ASU makes positive strides with Harry

Arizona State helped its cause during an on campus unofficial visit with Chandler High four-star wide receiver N'Keal Harry, one of the top prospects at the position in the West.

Todd Graham runs his Arizona State program with a strict adherence to a daily schedule that is detailed to the minute. He made an exception to that Saturday though, and understandably so.

On the third floor of the Carson Student Athletic Center, reporters were kept waiting nearly 30 minutes past the scheduled start of ASU's Media Day in the Dutson Theater while Graham was about a hundred feet away, out of sight in his office in an important meeting.

"Well, first of all, I want to apologize for being a few minutes late," Graham said. "But I had a really, really good receiver that I needed to talk to. You guys (media) don't have a lot of eligibility, play-maker ability, so apologize for that. Coaching is a little overrated sometimes. You need good players."

Coaches are prohibited by NCAA rules from discussing recruits by name until they've signed with the program, but Chandler High School four-star wide receiver N'Keal Harry said he was the recruit meeting with Graham.

Harry, the No. 1 wide receiver prospect in Arizona's 2016 class and No. 155 overall prospect, hadn't spent as much time getting a feel for the ASU program as he wanted to and felt that needed to change.

"I got to see some of practice," Harry said. "I loved how they ran it and just had an overall good day. Some of the stuff I'd never done before at ASU, so it was great. I love the way (wide receivers) coach (Del) Alexander coaches the receivers, breaks everything down. I love how coach Graham runs the program overall. He basically said the way he runs the program is built on character and team and nothing is easy and to get to where I want to be I'm going to have to sacrifice a lot of things but that it will be worth it."

The No. 6 wideout in the West, Harry has a similar size and athleticism to former ASU All-American wide receiver Jaelen Strong, at 6-foot-3 and 210 pounds. At the high school level, he's a man among boys.

"They want me to come in and play that same role as Jaelen played," Harry said of the boundary wide receiver position. "Me and the coaches think I can fit that role pretty well."

"I just wanted to be able to see everything it has to offer, make sure that my grandmother could see it because she's very close to me. I wanted her to see if she felt like she could see me going there. She said she really likes the way they run the program too. That was big for me to hear that.

A comfortable component of the ASU option for Harry is that he could possibly reconnect with quarterback Bryce Perkins. The two players, along with Chase Lucas, who also visited ASU Saturday, helped lead Chandler to its first Division I state championship since 1949 in November.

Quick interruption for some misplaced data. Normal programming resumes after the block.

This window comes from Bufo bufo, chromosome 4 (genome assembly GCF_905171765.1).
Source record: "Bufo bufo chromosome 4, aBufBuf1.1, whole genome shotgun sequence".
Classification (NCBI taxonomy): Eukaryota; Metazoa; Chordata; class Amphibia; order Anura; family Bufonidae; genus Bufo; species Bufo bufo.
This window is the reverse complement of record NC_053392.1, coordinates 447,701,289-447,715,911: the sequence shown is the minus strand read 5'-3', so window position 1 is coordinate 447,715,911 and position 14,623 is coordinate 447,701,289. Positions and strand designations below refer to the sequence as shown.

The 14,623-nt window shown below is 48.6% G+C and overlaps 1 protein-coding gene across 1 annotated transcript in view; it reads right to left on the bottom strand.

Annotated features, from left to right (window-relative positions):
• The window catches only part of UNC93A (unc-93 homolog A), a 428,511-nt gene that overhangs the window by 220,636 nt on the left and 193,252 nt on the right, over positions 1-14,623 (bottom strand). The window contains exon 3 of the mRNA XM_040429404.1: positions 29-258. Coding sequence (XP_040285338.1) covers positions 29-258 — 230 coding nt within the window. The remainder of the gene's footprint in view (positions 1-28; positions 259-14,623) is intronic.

One of the most heavily recruited players in West, Harry released a Top-10 of ASU, Arizona, Louisville, Oregon, Oregon State, Texas, Texas A&M, UCLA, USC and Washington several weeks ago and hasn't narrowed his focus further quite yet.

"The only official visit I've set is Texas A&M when they play Alabama," Harry said. "Other than that, I'm waiting to talk with (Chandler coach Shawn) Aguano and figure out the rest of my schedule. I do think I'll probably take all five. I would like to. I think it's important with the decision for me."

ASU and some of Harry's other top suitors are also pursuing his two close friends, Lucas and Saguaro athlete Byron Murphy. The three are arguably the top overall recruits in Arizona's 2016 class. There's been a lot of talk about the three possibly playing together in college, and Harry admitted it's a heavily discussed topic.

"We talk about it almost every day to be honest with you," Harry said. "It's something we would love to do. Hopefully it's something where we are all kind of feeling great about some of our options or at least one of them and it makes sense to us as we get into talking about it more seriously."

Harry said staying home and playing for the Sun Devils is a very legitimate possibility, but he won't be pressured by the location or feel a sense of obligation due to being a prominent local prospect.

"It's not huge" Harry said. "I'm going to make my decision on what I think is the best fit for me, but it's cool to see how much interest they have and that they're going to do what it takes to show me how much they care about me. They definitely do a good job with that part of it. But it's a good option just on its own, no matter where it is. I would like ASU even if it wasn't the local school."


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